Student Engagement – Unit Two Teacher the Teacher Louis Cabuhat, Dean of Education Bryman College
Connecting Your Actions to the TargetIMPROVED OUTCOMES “If you don’t know where you are going, any road will get you there” - Richard S. Sagor
Training Targets • Performance Targets (INDIVIDUAL OUTCOMES) • Ask yourself, “What are students expected to gain from our ‘actions”? • Improved motivation √ • Improved engagement • Realistic goal-setting • Improved achievement • Process Targets (TECHNIQUES or STRATEGIES) • Development of an Early Warning System (Sagor, 2011)
Recap • Unit One dealt with motivation • Motivation is driven by emotion • 60 minute face-to-face session (followed by) • Online discussion forum
Discussion ReCap of Motivation Participants were asked; How can you tell if a student is motivated? These are some of the responses offered: …[the student has a] smile on face – Meryl Harlow …[the student is] active in the activities – Anthony Cervantes …[the student accepts that] communication is the KEY to success – Ms. Lee …student is on time and prepared - Alex Esparcia …[the student makes] time to study – Rosemary Bautista …[I turn to] attitudes, behavior and classroom performance with attendance and grades– Avic Magsaysay
Unit Two – Student Engagement • Learners will be able to: Listat least one definition of student engagement Weigh the benefits of student engagement on persistence Adjust teacher responses to support student engagement
Defining Student Engagement • Many Descriptors such as: • Involved • Interested • Connected • A professor at Oklahoma City University, in helping to shed light on the topic of engagement, suggests “…that engagement implies there is something more; that it means going beyond what can be seen in the classroom” (Garrett, 2011, p. 3).
↓ Engagement = ↑ Dropout Rate • Ask yourself these questions: • Does a happy student involve themselves in learning? • Is a distracted student less interested in learning? • Is a disengaged student less likely to connect with you? If you answer ‘YES’ to any of these questions, be aware!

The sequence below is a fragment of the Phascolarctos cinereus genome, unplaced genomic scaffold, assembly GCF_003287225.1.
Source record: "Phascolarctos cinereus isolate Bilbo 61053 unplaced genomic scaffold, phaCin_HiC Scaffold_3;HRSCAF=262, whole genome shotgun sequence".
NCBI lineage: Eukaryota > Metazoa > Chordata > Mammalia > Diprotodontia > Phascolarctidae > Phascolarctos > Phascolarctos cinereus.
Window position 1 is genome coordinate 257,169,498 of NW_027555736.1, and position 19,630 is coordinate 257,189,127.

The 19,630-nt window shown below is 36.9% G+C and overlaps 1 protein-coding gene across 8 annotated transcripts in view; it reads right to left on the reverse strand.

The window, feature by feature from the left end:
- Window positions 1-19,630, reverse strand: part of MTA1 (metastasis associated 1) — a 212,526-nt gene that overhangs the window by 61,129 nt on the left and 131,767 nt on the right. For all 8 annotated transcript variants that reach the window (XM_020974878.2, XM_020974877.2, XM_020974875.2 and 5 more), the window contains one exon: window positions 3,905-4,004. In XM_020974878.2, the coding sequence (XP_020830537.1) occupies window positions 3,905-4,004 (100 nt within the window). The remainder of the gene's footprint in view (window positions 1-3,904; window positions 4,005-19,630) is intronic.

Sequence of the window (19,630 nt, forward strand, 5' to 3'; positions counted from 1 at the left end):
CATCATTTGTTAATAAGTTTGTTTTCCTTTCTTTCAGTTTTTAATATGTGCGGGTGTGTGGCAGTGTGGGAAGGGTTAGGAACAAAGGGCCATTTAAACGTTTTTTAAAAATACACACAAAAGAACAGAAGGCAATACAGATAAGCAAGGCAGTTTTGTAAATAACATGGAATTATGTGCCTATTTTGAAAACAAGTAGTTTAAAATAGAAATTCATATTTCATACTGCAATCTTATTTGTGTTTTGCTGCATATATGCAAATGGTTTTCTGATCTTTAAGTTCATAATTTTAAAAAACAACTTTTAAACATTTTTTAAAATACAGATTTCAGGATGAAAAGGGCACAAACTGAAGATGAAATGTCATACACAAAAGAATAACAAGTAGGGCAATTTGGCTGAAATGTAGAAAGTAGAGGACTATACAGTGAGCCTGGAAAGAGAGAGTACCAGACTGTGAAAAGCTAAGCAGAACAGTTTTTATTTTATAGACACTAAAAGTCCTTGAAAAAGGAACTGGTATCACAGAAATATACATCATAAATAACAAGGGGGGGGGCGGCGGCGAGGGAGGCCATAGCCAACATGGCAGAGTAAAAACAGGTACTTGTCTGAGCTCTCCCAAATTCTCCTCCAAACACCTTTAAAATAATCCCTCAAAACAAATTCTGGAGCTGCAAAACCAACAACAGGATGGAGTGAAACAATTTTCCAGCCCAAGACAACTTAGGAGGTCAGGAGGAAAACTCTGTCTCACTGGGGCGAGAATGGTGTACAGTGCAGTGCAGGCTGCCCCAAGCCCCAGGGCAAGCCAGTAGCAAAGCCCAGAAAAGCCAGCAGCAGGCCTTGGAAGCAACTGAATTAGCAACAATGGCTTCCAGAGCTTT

The Influence of Emotions Students who are successful in managing their emotions and relationships and impulse control are more likely to persist to graduation • Involved • Interested • Connected If you are successful at assisting learners to manage their emotions, persistence is more likely. Teachers create activities that allow for engagement!
How do you lay the groundwork for engagement? • Engagement improvement programs do work! • Remember that a process of improvement is required – you lead the challenge! • You’re not alone: • Introduce a “Success Coach” into your class • Seek assistance from student affairs • Rely on the benefits of peer-support circles
Reread Susan’s Case Susan is a new student who is attending classes at Bryman College – A for-profit organization. As a new enrollment to the school, Susan repeatedly misses assignment deadlines and submits work late. While in class, her instructor notices that Susan frequently avoids eye contact with others and she excludes herself from group discussions. Now, in her third week of a four week module, it doesn’t look good. Susan has failed her mid-term exam. And now, the teacher is concerned that some of Susan’s behavior is an early indication of what’s about to come – another drop for the college; another failed attempt. So, in an effort to address the problem, the teacher presents what she knows of Susan to colleagues at the college. And, to her surprise, several of the other staff members are dealing with a ‘Susan’ of their own. What’s even more unsettling – the College attrition rate for newly enrolled students is extremely high.
Return to EduOs.net to continue addressing Susan’s case anchoring your ideas to ENGAGEMENT
Reference List Axelson, R. D., & Flick, A. (2011, January-February).Defining student engagement. Retrieved from http://www.changemag.org/Archives/Back Issues/2011/January-February 2011/student-engagement-abstract.html Allen, I. H., & Lester, S. M. (2012). The impact of a college survival skills course and a success coach on retention and academic performance. Journal of career and technical education, 27(1), 8-14. Retrieved from http://www.eric.ed.gov/PDFS/EJ974495.pdf Garrett, C. (2011, November). Defining, detecting, and promoting student engagement in college learning environments. Retrieved from http://kwantlen.ca/TD/TD.5.2/TD.5.2.5.Garrett_Student_Engagement.pdf Sagor, R. (2011). The action research guidebook: a four-stage process for educators and school teams. (2 ed.). Thousand Oak, California: Corwin. Sparkman, L., Maulding, W. S., & Roberts, J. G. (2012). Non-cognitive predictors of student success in college. College student journal, 46(3), 642-652. Retrieved from http://web.ebscohost.com/ehost/pdfviewer/pdfviewer?sid=efc82f3b-eac7-4d11-91da-acc4e88f76d0@sessionmgr15&vid=5&hid=12